The sleeved sail, two-part spar, daggerboard, and kick-up rudder make the boat a quick-to-rig and fast-to-get underway dinghy. Light-air efficiency is good for a one-design sailboat, but this means that as the breeze builds, the non-reefable sail can become a handful in a hurry. In fact, the boats Dr. Jekyll-and-Mr. Hyde demeanor is what builds talent among Laser practitioners. The big boys block the mainsail and blast off for the layline, while lighter sailors heavy-weather tactics include more nuanced de-powering and feathering. In light air, the tables turn, and the winner is often the sailor who planes quickest on the reaches. The old guards surfboard slam may have held some credence after all.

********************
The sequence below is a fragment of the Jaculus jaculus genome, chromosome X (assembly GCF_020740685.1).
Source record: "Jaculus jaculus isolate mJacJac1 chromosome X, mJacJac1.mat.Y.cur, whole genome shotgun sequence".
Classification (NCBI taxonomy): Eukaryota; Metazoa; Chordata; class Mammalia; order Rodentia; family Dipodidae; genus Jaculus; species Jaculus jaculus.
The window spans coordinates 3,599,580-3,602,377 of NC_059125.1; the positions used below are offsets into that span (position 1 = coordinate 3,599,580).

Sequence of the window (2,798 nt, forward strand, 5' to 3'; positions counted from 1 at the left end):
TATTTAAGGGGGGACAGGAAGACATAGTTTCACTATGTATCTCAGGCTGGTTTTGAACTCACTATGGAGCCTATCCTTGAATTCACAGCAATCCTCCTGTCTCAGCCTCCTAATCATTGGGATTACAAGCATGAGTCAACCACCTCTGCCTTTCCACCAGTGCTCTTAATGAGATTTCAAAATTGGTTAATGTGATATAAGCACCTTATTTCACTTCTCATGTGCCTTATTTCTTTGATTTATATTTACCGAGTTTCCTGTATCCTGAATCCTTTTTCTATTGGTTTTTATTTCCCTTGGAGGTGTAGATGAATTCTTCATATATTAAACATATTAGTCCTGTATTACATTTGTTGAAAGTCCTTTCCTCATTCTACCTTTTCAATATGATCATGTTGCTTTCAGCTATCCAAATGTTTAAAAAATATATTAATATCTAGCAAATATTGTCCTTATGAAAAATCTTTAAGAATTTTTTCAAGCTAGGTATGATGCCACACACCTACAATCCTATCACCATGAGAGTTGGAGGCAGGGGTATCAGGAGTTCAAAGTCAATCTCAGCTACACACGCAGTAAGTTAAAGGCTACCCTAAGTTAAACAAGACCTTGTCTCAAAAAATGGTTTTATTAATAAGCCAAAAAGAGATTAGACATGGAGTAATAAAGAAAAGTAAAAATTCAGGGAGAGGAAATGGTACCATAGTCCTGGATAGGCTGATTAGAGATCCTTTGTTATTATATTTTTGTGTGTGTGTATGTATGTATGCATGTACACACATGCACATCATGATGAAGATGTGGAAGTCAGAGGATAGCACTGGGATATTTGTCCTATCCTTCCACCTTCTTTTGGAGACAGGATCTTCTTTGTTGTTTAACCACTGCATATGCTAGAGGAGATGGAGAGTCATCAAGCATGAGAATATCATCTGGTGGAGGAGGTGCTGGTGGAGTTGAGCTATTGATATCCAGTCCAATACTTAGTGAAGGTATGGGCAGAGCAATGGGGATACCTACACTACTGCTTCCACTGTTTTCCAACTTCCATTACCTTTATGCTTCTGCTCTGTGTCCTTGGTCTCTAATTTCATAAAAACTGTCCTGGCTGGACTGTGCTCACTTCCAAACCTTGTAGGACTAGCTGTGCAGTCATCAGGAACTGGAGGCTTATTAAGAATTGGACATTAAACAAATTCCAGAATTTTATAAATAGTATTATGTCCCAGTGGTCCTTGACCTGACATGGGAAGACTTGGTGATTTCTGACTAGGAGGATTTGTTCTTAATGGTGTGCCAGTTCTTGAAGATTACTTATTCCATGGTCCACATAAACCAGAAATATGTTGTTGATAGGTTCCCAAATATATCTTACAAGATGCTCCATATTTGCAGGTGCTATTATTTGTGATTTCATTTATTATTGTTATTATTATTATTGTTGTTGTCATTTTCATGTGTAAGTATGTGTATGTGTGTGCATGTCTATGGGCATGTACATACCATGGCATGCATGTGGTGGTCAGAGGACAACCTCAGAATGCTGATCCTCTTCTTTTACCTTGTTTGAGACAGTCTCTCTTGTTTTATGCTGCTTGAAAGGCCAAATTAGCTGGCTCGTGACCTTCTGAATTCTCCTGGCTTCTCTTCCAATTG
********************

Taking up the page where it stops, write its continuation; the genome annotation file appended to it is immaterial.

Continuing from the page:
Bottom line: The Laser is a timeless classic thats easily transported and is built for performance. Its well suited to adrenaline-seeking teens as well as the more fit adult crowd.

Designed in 1947 by Floridian Clark Mills, the utilitarian Optimist could be made out of two sheets of plywood-and from its inception, the Optimist was meant to link kids with the water. Slipping into obscurity in the U.S., the little pram found fertile ground to grow in northern Europe. With just a few tweaks, the Scandinavians took Millss lines and parlayed them into whats become the favored junior sailing trainer for kids from Detroit to Timbuktu. Statistics show that there are about 30 builders worldwide putting out approximately 4,000 boats each year. With about 130,000 boats class registered and an estimated 300,000 total hulls built (amateur and pro), theres plenty of reasons to get excited about an Opti.

Performance boats